“Talk to the people who are already enrolled in the school,” advises Evan Prendergast, a freshman business major at Central Michigan University, in Mount Pleasant. “When you’re visiting, go up to current students and ask them what they think.”

Ask them how they would describe students there, and anything else you want to know about, before committing. If you’re not planning to visit the school again, call the admissions office and ask for a student’s e-mail address.

8. Professors

Find out what the student-faculty ratio is. Colleges often use a low ratio as a selling point, because smaller classes mean more student-teacher interaction. Some students thrive in small discussion-based classes, but some don’t. You know your learning style, so pick a school that capitalizes on it. Remember, though a large state school might have a high student-faculty ratio, say 50:1, it’s often only the introductory level courses that are huge lecture hall classes. Find out the case for the specific program you’d like to be in.

Also worth noting: What did professors in your potential department do before they started teaching? Are they experienced and connected in the field? Schedule a class visit or meeting with a professor while on campus, and then stay in touch. Even if you won’t take that particular teacher’s class until your junior year, it’s never a bad idea to maintain a relationship with a contact.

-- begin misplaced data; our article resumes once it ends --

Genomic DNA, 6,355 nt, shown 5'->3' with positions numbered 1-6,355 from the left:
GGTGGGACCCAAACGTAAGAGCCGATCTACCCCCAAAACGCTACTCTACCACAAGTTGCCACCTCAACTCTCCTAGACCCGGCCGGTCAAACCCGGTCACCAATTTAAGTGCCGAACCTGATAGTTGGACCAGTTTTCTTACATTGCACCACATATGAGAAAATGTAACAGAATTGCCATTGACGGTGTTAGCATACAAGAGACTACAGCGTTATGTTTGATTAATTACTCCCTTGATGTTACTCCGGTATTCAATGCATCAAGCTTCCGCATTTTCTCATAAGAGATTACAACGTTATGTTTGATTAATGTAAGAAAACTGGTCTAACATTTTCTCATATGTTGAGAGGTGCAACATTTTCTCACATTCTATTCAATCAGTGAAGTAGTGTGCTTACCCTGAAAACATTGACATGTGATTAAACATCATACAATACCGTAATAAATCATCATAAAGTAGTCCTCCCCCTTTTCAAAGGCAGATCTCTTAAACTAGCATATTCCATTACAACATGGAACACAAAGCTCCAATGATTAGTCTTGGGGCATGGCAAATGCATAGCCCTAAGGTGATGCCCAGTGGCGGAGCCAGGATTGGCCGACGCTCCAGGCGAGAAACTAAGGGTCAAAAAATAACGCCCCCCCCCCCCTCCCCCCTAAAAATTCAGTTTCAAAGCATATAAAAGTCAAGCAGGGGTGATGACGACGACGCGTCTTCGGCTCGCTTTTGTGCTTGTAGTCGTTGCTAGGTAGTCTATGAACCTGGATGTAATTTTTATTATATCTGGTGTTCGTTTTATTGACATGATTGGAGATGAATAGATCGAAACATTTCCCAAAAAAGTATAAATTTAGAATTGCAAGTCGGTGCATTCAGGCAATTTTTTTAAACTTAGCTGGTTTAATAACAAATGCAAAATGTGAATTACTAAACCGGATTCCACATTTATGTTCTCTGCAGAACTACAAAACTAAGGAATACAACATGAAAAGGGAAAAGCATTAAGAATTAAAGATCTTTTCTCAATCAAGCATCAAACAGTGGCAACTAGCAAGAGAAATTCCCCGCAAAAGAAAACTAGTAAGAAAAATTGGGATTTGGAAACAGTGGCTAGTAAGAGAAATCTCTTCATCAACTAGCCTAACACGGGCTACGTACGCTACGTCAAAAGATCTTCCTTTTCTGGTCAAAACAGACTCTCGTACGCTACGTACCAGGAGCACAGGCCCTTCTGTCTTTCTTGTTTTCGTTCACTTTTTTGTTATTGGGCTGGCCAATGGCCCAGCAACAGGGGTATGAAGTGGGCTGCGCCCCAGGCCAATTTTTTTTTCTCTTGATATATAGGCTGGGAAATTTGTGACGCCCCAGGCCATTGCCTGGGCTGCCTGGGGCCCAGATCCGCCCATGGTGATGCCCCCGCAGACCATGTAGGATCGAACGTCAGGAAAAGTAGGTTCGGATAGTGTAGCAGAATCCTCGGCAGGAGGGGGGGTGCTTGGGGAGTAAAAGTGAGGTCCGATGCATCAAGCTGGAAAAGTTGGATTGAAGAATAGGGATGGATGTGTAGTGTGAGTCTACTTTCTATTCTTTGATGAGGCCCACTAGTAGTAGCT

9. Course requirements

Many prospective students don’t look into the specific classes they’ll be taking their freshman year and beyond, but those now in college say it’s important to do so. What are the course requirements for your potential major? When will you be able to take the classes you want to take? What if you’re planning to study English, but one school requires students take two years of math and science before allowing them to delve into the intricacies of Shakespeare?

It might not be easy to find degree requirements on an admissions website. Call the school’s student services office (where current students go for academic advising) and ask for a copy of curriculum guides. At the same time, find out if your high school test scores – from AP, IB, and SAT II exams – will count for anything toward graduation requirements.

10. Extracurricular activities

If you might want to study abroad, volunteer, or join a specific club, make sure the school you pick has that activity.

Are you a huge sports fan? Have you always dreamed of joining your mom’s old sorority? Maybe you’d prefer a school with low-key athletics or barely any Greek life. Extracurricular activities might not seem as important as academics and networking opportunities, but getting involved outside of the classroom is one of the best ways to meet people, cultivate passions, and yes, pad your résumé.

“I didn’t think about any of those things when I was applying to schools,” admits Andrea Sobieski, a junior advertising major at Boston University. Though they weren’t on her mind three years ago, she’s involved now: She joined BU’s student-run advertising agency, went on a community service spring break trip her freshman year, and will be studying in Australia this spring. Her advice to high school seniors: “Go to a college where you can surround yourself with the kind of people and activities you’re interested in.”